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Recruiting Blue Collar Workers

Tuesday, November 14, 2017

By Warren Wright of Saeculum Research

It wasn’t always this tough to find good people for jobs in construction, manufacturing, healthcare and other blue-collar industries.

According to generational expert, Warren Wright, over the past two decades – there has been a dramatic shift in the workforce landscape. In the 1980’s blue-collar sectors supplied a massive share of America’s hourly jobs. Construction and manufacturing supplied more than one-third of all U.S. hourly workers.  Fast-forward merely twenty years, today those industries account for less than one-fifth of hourly workers.1

What can the employers of hourly workers in manufacturing, construction, and healthcare do to find and retain young talent?

They face challenges on two fronts: engaging workers who aren’t particularly attached to their jobs and appealing to members of a generation who don’t see a future in their industries. In many respects, the things that Millennials want from their jobs—such as a competitive salary or good benefits—are no different from what previous generations wanted. But employers must recognize that Millennials are also bringing new and different priorities and expectations to the workplace. So, what kinds of practices work best for them?

Make the Pitch

Highlight the career potential of these fields. 

Recruiters in blue-collar fields like construction should consider creating formal outreach programs for a generation that has had far less exposure to these industries than their parents and grandparents did. Find out what assumptions are keeping young people away and counter them with positive messages. RV manufacturer Thor Industries, for example, offers tours to eighth graders and their parents but also has a presence in schools with kids as young as third graders. We get them early,” says Ken Julian, Thor Industries vice president of HR, “and let them know that they can get into a well-paid, stable work environment.”2 

Create the Right Environment

Promote teamwork 

The workplace offers plenty of opportunities to leverage Millennials’ team ethic. When searching for new employees, consider recruiting Millennials with and through their friends. Design immersive, multi-day orientations that allow new hires to bond with their co-workers. At the office, allow your employees to stay connected with each other. Don’t block social media sites or assume that texts, tweets, and chats hurt productivity. Often, all these digital streams simply reflect how young adults are accustomed to working. They use these tools to collaborate, solve problems, and share information.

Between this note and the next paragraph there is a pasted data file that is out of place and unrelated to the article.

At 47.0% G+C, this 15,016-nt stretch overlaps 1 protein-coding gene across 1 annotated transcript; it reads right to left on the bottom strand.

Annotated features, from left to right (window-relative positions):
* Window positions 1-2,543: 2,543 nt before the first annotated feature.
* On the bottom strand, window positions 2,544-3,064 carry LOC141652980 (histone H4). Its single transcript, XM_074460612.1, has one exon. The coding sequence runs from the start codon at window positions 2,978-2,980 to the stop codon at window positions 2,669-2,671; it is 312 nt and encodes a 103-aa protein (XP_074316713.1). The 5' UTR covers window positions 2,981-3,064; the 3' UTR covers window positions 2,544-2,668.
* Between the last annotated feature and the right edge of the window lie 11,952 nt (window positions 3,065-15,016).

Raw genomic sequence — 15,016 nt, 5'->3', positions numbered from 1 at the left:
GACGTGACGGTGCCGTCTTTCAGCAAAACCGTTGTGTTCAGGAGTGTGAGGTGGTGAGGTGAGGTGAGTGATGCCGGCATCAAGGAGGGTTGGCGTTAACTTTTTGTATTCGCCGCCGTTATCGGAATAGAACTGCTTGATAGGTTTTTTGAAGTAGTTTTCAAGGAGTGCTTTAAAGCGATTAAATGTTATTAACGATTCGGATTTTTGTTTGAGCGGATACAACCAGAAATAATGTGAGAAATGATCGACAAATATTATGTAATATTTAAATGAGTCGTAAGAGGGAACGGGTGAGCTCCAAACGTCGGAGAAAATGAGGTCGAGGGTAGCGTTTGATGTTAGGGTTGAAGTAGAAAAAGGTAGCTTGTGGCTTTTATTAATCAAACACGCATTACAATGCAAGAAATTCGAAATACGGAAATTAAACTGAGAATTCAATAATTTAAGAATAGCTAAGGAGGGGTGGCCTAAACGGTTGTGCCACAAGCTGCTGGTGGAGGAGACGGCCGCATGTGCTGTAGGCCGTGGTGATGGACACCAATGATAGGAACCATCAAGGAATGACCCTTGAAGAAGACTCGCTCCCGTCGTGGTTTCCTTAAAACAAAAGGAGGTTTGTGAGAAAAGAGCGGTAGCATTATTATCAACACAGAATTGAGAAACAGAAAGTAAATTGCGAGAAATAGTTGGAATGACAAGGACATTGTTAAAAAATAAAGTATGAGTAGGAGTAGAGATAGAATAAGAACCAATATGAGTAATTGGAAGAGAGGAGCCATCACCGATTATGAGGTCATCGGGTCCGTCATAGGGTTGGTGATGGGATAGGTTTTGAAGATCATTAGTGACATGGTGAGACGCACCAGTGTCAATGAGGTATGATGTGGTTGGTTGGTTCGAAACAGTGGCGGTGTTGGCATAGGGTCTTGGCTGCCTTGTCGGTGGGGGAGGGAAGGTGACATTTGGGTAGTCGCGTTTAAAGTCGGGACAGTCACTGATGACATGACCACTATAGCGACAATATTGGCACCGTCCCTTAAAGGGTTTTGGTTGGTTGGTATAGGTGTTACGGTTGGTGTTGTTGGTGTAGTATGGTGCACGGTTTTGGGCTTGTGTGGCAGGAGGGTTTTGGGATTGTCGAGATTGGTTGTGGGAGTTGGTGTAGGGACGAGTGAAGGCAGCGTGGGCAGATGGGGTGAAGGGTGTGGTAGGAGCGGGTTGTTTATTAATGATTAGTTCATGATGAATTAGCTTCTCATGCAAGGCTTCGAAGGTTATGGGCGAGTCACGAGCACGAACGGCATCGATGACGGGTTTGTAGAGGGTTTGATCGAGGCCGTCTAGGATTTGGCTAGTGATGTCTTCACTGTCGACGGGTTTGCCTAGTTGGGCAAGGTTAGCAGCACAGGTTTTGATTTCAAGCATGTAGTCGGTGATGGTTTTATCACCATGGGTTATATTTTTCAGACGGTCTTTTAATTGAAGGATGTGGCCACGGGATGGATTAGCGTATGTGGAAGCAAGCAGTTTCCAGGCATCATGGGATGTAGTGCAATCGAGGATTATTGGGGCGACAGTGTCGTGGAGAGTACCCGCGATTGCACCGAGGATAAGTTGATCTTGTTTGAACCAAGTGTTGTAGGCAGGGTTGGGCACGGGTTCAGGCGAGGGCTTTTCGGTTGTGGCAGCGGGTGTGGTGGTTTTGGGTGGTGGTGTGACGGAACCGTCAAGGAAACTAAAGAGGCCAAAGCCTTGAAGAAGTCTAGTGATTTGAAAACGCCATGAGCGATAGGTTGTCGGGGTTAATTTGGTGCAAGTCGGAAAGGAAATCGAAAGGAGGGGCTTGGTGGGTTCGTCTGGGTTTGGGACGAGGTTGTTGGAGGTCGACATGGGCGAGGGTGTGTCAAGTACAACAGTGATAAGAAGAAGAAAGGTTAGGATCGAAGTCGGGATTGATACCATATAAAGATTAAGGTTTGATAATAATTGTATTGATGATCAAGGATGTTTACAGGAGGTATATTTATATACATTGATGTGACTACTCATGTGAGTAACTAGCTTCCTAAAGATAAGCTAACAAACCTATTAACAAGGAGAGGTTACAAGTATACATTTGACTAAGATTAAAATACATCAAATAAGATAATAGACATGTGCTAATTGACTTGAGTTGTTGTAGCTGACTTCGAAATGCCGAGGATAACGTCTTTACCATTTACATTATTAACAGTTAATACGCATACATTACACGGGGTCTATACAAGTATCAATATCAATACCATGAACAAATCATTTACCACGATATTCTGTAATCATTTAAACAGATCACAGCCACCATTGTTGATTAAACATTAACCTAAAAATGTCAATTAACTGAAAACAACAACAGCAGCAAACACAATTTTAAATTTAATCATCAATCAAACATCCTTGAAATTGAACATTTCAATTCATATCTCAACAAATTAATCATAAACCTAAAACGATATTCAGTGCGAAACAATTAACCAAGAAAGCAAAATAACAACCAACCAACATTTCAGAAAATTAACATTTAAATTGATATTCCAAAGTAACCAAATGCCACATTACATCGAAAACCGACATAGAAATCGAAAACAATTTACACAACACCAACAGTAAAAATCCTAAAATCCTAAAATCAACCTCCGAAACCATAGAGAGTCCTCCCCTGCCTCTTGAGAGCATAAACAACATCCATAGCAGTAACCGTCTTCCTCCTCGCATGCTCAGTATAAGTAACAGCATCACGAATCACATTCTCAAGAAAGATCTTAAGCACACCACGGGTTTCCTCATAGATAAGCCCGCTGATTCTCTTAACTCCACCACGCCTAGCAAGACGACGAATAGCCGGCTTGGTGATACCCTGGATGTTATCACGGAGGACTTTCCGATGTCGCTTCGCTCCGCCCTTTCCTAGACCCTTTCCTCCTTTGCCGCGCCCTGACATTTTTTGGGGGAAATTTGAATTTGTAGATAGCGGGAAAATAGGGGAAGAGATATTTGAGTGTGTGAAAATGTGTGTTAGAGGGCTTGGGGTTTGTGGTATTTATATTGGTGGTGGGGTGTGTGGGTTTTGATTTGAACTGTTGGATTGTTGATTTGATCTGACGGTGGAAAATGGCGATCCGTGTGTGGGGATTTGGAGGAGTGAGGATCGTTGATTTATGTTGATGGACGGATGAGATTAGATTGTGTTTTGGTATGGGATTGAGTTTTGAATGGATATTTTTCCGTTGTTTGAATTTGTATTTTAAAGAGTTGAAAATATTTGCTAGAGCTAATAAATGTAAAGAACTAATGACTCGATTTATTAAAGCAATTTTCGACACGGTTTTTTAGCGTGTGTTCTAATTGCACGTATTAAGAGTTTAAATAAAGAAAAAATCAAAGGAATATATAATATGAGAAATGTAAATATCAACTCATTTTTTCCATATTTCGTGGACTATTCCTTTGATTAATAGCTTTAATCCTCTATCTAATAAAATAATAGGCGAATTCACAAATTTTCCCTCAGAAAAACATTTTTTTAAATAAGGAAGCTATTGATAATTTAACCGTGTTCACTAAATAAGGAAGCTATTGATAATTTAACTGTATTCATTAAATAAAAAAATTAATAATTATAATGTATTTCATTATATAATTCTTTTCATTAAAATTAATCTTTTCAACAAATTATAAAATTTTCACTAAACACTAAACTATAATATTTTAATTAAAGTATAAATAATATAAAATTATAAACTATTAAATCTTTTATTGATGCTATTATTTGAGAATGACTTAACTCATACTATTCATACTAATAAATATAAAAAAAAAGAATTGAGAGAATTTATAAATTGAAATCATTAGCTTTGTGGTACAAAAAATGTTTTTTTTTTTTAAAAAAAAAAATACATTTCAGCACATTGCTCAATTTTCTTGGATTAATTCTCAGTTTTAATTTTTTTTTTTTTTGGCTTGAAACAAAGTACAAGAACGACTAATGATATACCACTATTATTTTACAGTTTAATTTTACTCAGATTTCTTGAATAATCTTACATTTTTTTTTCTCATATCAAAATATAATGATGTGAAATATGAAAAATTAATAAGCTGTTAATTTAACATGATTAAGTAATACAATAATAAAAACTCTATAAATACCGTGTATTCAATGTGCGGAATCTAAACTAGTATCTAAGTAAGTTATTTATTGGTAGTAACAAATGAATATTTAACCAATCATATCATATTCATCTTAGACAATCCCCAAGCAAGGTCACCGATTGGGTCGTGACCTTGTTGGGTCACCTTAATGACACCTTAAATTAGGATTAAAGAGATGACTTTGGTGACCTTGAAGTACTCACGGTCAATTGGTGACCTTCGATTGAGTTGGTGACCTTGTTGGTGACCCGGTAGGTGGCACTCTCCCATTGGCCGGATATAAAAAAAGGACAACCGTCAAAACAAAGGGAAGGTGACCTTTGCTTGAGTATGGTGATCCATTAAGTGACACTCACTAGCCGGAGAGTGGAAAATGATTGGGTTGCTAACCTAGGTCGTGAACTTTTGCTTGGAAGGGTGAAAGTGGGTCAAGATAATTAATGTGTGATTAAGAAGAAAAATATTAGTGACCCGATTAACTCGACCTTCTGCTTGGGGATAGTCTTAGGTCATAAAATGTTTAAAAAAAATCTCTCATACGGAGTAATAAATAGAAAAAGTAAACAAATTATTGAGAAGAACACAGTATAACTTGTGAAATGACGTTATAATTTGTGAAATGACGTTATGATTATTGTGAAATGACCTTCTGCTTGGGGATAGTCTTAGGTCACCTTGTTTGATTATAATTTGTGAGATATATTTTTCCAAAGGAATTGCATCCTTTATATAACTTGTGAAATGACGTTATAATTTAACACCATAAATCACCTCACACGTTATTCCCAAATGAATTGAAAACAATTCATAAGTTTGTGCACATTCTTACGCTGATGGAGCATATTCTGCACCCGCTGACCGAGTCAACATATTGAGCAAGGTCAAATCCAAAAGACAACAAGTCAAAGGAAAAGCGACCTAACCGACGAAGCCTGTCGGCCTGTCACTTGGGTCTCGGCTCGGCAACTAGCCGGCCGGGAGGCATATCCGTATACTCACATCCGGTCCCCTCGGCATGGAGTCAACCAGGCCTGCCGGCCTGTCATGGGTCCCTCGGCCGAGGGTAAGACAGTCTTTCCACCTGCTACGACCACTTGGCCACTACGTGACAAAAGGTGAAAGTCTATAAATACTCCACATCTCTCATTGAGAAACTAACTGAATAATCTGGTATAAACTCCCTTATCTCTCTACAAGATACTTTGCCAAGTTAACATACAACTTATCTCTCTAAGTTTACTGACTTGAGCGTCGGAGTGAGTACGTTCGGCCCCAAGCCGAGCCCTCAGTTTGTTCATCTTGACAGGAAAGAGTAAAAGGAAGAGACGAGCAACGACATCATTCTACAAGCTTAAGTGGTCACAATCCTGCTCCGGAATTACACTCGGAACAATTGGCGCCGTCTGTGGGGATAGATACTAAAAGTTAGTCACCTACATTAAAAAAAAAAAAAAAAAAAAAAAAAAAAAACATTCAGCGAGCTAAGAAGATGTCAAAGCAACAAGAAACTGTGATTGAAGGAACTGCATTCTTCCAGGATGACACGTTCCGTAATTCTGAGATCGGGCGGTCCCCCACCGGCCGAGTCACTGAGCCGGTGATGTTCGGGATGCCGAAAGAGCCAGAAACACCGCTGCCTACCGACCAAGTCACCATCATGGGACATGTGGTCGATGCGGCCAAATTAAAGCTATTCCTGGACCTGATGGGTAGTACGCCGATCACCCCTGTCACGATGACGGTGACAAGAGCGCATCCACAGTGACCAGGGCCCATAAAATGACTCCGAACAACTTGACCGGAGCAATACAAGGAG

Team-oriented Millennials also place a high value on involvement in social causes. They want to work for organizations that contribute positively to society. To raise Millennials’ engagement, roll out an internal branding campaign about how your organizational mission helps people or offer them opportunities to participate in community service projects.” Nonprofit health care provider SwedishAmerican Health System has made this sentiment central to its training and onboarding process. The CEO reviews the company’s organizational mission in a 45-minute session that includes personal stories from employees.3

Another employer with an outward-facing onboarding strategy is Airstream, a division of RV manufacturing giant, Thor Industries. Airstream has found success with a comprehensive onboarding process that takes new hires through the history and values of the company, discusses its community outreach efforts, gives a safety briefing, and assigns them mentors. The company then checks in with employees over the next two days to see how they’re doing. Launched at Airstream last year, the process is now being implemented across Thor’s other brands.4

Keep it positive

A common gripe among older managers is that Millennial employees act entitled and expect special treatment. Instead of knocking them down, however, consider how to channel Millennials’ high expectations into a great performance. Resist the urge to tell them to “pay their dues”; leave the door open for new hires to contribute their ideas. For positions where workers don’t have much room for input, make it clear how the work they’re doing is integral to your team’s mission and express your appreciation. Chris Wirkus, a construction superintendent at Chicago-based road builder, Gallagher Asphalt, credits the company’s unusually low turnover (compared to the rest of the industry) to its supportive culture. He says he treats his foremen and crews like sons, and that each crew is “like a family.”5

Emphasize safety and provide institutional support systems.

Ensure that incoming Millennial employees and their parents know that safety is a top concern and promote a culture of transparency by offering easy access to safety records. Cleveland Construction, for example, offers a comprehensive safety program that requires subcontractors to go through every step of a project to identify and address any potential hazards before work begins. The company also holds weekly safety talks, orientations, jobsite inspections, and site audits. 
Remember, however, that Millennials’ concerns aren’t just about physical safety. This generation is accustomed to relying on institutions and authority figures to advise and protect them across all areas of their lives. At work, this might take the form of a friendly manager who offers life advice and encouragement—or of an employer offering wellness workshops or assistance to help new hires get the most out of any benefits.


1Occupation and industry, U.S. Bureau of Labor Statistics, 2017,

LifeCourse interview with Ken Julian

LifeCourse interview with Jerry Guinane

LifeCourse interview with Ken Julian

LifeCourse interview with Chris Wirkus)

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